Disparities Faced by Boys and Men of Color in California

In a previous post, I alluded to the endurance of inequality along race/ethnic lines in many socio-economic indicators. A recent report by RAND, commissioned by The California Endowment, is a good example of research documenting these disparities. The report, titled Reparable Harm, looks specifically at the gap between Latino and African American males and their white counterparts. The disparities are usually astoundingly large. Here is a sampling:

  • Nationally, the risk of contracting HIV or AIDS is 6.9 times higher for African-American and 3.1 times higher for Latino male adults and adolescents than for their white peers.
  • Nationally, African-American men are 5.5 times more likely than white men to go to prison in their lifetime, and the odds of Latino men experiencing this outcome are 2.9 times higher than for white men.
  • African-American Californians over the age of 25 are nearly twice as likely to be without a high school diploma as whites in that age category, while Latinos in California are almost seven times as likely as whites to be without a high school degree.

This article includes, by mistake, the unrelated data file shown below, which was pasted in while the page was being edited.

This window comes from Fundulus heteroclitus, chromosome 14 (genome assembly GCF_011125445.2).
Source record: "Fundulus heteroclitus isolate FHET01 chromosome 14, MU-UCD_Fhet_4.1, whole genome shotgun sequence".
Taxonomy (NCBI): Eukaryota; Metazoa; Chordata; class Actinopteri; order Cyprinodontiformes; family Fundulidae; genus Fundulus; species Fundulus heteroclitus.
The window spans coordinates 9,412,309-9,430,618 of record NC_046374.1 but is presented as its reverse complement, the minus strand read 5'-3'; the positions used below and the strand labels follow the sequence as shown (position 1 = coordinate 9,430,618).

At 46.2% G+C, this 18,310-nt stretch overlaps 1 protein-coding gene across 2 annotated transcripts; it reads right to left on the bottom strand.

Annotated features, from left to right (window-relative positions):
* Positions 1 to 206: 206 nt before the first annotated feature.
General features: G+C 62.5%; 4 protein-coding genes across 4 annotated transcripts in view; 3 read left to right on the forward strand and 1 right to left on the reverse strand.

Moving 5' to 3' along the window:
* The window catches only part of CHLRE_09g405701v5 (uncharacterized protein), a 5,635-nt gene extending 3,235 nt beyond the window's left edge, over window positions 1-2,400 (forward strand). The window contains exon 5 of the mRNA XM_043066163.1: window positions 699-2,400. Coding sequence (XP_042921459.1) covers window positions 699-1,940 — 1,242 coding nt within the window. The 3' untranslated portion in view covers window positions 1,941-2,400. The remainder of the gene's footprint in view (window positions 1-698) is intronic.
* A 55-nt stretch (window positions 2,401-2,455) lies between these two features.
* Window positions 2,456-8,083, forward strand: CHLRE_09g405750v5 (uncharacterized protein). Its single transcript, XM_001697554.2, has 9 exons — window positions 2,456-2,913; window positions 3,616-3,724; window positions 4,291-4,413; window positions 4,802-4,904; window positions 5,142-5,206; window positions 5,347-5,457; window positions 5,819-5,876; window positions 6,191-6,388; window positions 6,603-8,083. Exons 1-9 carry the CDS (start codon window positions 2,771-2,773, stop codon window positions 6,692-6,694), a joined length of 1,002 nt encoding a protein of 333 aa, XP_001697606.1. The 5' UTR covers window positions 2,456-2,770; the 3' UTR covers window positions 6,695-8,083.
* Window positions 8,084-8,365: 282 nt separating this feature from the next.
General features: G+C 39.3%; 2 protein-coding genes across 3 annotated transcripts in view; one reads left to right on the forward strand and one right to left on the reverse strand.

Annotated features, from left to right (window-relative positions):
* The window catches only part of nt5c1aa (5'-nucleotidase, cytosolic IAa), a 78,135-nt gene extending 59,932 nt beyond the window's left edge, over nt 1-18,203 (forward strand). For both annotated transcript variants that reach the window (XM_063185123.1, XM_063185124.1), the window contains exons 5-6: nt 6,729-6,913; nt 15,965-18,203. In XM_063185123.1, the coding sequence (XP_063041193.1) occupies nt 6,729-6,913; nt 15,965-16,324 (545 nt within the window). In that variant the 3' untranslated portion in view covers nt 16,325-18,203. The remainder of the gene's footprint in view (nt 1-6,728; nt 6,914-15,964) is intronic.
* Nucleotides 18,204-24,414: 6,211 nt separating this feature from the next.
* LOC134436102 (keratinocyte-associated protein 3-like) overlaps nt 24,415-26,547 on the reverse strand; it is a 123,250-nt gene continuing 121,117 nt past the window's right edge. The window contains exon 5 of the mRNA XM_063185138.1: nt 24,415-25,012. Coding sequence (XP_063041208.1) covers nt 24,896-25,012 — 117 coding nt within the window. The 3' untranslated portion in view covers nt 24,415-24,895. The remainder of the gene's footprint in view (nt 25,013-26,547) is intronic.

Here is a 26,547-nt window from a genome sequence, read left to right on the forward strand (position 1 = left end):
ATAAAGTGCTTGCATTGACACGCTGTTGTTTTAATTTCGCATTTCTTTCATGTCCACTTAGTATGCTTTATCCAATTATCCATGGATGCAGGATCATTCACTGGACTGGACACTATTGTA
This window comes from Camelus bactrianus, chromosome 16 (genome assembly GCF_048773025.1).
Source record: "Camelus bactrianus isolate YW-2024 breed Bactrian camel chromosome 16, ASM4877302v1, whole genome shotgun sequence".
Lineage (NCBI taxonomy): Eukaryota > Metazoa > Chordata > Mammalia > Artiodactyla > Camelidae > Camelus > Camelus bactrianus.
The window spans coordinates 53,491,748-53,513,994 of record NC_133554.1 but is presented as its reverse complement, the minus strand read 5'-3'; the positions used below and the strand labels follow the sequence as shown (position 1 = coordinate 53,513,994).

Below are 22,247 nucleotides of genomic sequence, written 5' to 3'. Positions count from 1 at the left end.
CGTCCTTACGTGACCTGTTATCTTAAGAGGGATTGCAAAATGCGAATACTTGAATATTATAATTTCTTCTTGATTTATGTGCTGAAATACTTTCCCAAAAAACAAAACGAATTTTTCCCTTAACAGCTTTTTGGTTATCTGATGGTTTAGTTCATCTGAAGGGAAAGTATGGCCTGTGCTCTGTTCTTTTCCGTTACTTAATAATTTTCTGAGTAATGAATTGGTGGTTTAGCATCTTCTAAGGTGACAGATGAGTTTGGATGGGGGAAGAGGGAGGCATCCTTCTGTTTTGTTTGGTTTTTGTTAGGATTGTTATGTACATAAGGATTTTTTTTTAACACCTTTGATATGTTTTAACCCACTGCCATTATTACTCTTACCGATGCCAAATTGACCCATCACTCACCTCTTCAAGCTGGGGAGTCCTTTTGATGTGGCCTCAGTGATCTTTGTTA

• Young African-American men (15 to 24 years) have a homicide death rate of more than 16 times that of young white men in California.
  • African-American and Latino children are 3.4 times more likely than white children to live in poverty in California.

The reasons for these disparities are complex, and as the report highlights, there are macro, community, family and individual factors across health, physical, safety, social, economic, and educational domains that contribute to individual outcomes. No matter whether you see the causes of these disparities as mostly societal or structural, on the one hand, or from personal or family factors, on the other (or all of the above), the magnitude of these gaps is simply unacceptable. Thankfully, the report offers up some examples of proven approaches and programs at various levels that can help reduce these disparities.

Published by Bill

Social justice advocate and collaborative leader

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